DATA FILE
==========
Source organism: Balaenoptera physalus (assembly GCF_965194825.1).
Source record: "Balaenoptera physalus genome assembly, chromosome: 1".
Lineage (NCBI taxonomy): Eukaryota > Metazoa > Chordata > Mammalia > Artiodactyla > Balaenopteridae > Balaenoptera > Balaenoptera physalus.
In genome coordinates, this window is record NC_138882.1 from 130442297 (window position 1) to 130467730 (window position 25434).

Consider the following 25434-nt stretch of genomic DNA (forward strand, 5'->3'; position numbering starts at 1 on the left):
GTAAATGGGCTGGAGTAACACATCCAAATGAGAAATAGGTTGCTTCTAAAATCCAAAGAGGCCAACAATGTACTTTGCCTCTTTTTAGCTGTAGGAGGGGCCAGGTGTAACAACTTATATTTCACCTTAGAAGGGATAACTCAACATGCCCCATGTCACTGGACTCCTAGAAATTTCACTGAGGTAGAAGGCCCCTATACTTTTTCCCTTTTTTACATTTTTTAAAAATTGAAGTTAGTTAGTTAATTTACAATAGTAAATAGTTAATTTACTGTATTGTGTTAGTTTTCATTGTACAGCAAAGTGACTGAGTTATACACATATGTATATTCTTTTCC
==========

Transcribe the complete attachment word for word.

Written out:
Source organism: Balaenoptera physalus (assembly GCF_965194825.1).
Source record: "Balaenoptera physalus genome assembly, chromosome: 1".
Lineage (NCBI taxonomy): Eukaryota > Metazoa > Chordata > Mammalia > Artiodactyla > Balaenopteridae > Balaenoptera > Balaenoptera physalus.
In genome coordinates, this window is record NC_138882.1 from 130442297 (window position 1) to 130467730 (window position 25434).

Consider the following 25434-nt stretch of genomic DNA (forward strand, 5'->3'; position numbering starts at 1 on the left):
GTAAATGGGCTGGAGTAACACATCCAAATGAGAAATAGGTTGCTTCTAAAATCCAAAGAGGCCAACAATGTACTTTGCCTCTTTTTAGCTGTAGGAGGGGCCAGGTGTAACAACTTATATTTCACCTTAGAAGGGATAACTCAACATGCCCCATGTCACTGGACTCCTAGAAATTTCACTGAGGTAGAAGGCCCCTATACTTTTTCCCTTTTTTACATTTTTTAAAAATTGAAGTTAGTTAGTTAATTTACAATAGTAAATAGTTAATTTACTGTATTGTGTTAGTTTTCATTGTACAGCAAAGTGACTGAGTTATACACATATGTATATTCTTTTCC